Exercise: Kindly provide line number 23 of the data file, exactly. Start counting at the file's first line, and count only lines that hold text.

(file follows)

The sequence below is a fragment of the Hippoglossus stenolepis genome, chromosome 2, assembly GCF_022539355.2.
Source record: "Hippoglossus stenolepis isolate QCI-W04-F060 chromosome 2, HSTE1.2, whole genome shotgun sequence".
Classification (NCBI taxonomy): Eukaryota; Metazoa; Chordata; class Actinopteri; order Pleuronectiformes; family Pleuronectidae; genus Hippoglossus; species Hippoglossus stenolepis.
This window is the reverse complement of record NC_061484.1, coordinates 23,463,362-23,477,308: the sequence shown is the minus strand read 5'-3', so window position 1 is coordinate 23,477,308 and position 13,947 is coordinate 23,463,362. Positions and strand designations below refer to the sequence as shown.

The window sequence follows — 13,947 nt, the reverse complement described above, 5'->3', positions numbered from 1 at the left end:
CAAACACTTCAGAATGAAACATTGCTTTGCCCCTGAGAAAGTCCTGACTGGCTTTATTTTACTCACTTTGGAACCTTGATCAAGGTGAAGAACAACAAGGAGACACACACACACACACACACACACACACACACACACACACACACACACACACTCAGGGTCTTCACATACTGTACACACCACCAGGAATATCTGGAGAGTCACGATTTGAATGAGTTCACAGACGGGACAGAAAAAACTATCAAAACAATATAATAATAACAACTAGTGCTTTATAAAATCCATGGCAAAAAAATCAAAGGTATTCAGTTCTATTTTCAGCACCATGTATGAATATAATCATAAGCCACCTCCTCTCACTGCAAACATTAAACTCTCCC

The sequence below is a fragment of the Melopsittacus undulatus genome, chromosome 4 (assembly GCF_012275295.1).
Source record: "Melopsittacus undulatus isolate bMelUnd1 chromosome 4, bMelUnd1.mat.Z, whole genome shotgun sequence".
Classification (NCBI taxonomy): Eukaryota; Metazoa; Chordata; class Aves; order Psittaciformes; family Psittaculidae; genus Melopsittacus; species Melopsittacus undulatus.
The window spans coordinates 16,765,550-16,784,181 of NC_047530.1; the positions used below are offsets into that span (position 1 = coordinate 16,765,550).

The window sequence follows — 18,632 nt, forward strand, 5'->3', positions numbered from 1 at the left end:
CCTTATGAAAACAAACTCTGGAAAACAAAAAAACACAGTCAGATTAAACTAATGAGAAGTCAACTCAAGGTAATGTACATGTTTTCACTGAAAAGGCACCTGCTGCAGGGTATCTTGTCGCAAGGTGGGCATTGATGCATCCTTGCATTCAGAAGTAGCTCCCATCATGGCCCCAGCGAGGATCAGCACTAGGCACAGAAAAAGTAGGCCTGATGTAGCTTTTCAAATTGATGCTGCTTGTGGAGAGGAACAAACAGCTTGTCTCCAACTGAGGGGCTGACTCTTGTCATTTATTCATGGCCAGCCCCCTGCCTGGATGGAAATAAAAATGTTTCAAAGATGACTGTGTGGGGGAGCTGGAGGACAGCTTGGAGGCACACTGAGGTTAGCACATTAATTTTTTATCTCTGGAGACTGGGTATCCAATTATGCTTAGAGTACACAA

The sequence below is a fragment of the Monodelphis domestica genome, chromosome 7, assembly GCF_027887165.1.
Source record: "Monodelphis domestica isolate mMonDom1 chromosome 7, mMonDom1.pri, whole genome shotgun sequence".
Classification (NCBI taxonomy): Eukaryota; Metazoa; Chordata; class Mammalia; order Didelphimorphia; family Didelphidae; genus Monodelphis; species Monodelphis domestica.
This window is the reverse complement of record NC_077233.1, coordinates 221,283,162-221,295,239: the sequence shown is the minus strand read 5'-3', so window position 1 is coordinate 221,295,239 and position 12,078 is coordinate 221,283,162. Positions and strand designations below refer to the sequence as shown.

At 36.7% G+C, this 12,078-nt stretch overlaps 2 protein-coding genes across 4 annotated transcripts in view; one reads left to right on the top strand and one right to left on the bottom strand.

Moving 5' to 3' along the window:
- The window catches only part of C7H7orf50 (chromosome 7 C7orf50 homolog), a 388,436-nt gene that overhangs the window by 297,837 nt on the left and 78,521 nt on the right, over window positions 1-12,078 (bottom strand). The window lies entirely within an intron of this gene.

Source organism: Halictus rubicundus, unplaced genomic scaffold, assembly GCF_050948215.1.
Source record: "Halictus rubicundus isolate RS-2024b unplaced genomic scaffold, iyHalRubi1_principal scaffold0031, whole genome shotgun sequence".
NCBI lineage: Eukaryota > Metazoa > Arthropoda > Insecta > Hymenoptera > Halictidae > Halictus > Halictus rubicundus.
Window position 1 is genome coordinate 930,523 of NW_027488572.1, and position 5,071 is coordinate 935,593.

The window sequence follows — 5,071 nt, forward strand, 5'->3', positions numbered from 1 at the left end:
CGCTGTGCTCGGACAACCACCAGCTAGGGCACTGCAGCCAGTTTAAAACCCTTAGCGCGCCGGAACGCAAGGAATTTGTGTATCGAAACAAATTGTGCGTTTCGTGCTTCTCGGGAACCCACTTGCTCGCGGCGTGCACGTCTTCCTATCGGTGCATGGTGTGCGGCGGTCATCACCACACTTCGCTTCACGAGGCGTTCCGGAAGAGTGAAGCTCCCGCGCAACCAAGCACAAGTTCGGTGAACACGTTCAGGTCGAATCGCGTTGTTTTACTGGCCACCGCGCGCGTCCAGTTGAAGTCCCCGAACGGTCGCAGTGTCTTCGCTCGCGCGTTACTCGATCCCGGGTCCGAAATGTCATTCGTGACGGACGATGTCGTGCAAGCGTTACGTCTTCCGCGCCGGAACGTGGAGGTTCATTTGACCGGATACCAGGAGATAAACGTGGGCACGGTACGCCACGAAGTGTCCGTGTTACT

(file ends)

Window position 1 is genome coordinate 930,523 of NW_027488572.1, and position 5,071 is coordinate 935,593.